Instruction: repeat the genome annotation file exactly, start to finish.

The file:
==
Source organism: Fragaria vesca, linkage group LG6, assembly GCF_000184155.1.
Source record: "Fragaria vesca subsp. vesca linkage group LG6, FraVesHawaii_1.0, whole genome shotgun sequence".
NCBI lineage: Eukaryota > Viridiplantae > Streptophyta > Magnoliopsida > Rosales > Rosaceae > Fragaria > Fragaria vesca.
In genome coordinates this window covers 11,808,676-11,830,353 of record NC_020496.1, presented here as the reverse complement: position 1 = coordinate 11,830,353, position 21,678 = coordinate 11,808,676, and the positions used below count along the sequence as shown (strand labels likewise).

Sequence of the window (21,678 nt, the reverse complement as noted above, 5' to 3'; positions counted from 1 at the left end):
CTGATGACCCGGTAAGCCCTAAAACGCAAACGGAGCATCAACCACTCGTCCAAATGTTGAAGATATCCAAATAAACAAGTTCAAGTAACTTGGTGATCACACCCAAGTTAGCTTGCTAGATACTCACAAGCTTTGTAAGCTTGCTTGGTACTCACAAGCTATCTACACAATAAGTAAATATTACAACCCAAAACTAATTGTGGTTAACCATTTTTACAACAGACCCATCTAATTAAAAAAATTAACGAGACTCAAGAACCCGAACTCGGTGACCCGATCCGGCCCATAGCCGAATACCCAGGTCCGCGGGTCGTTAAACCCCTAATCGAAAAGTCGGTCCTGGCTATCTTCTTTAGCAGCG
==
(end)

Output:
Source organism: Fragaria vesca, linkage group LG6, assembly GCF_000184155.1.
Source record: "Fragaria vesca subsp. vesca linkage group LG6, FraVesHawaii_1.0, whole genome shotgun sequence".
NCBI lineage: Eukaryota > Viridiplantae > Streptophyta > Magnoliopsida > Rosales > Rosaceae > Fragaria > Fragaria vesca.
In genome coordinates this window covers 11,808,676-11,830,353 of record NC_020496.1, presented here as the reverse complement: position 1 = coordinate 11,830,353, position 21,678 = coordinate 11,808,676, and the positions used below count along the sequence as shown (strand labels likewise).

Sequence of the window (21,678 nt, the reverse complement as noted above, 5' to 3'; positions counted from 1 at the left end):
CTGATGACCCGGTAAGCCCTAAAACGCAAACGGAGCATCAACCACTCGTCCAAATGTTGAAGATATCCAAATAAACAAGTTCAAGTAACTTGGTGATCACACCCAAGTTAGCTTGCTAGATACTCACAAGCTTTGTAAGCTTGCTTGGTACTCACAAGCTATCTACACAATAAGTAAATATTACAACCCAAAACTAATTGTGGTTAACCATTTTTACAACAGACCCATCTAATTAAAAAAATTAACGAGACTCAAGAACCCGAACTCGGTGACCCGATCCGGCCCATAGCCGAATACCCAGGTCCGCGGGTCGTTAAACCCCTAATCGAAAAGTCGGTCCTGGCTATCTTCTTTAGCAGCG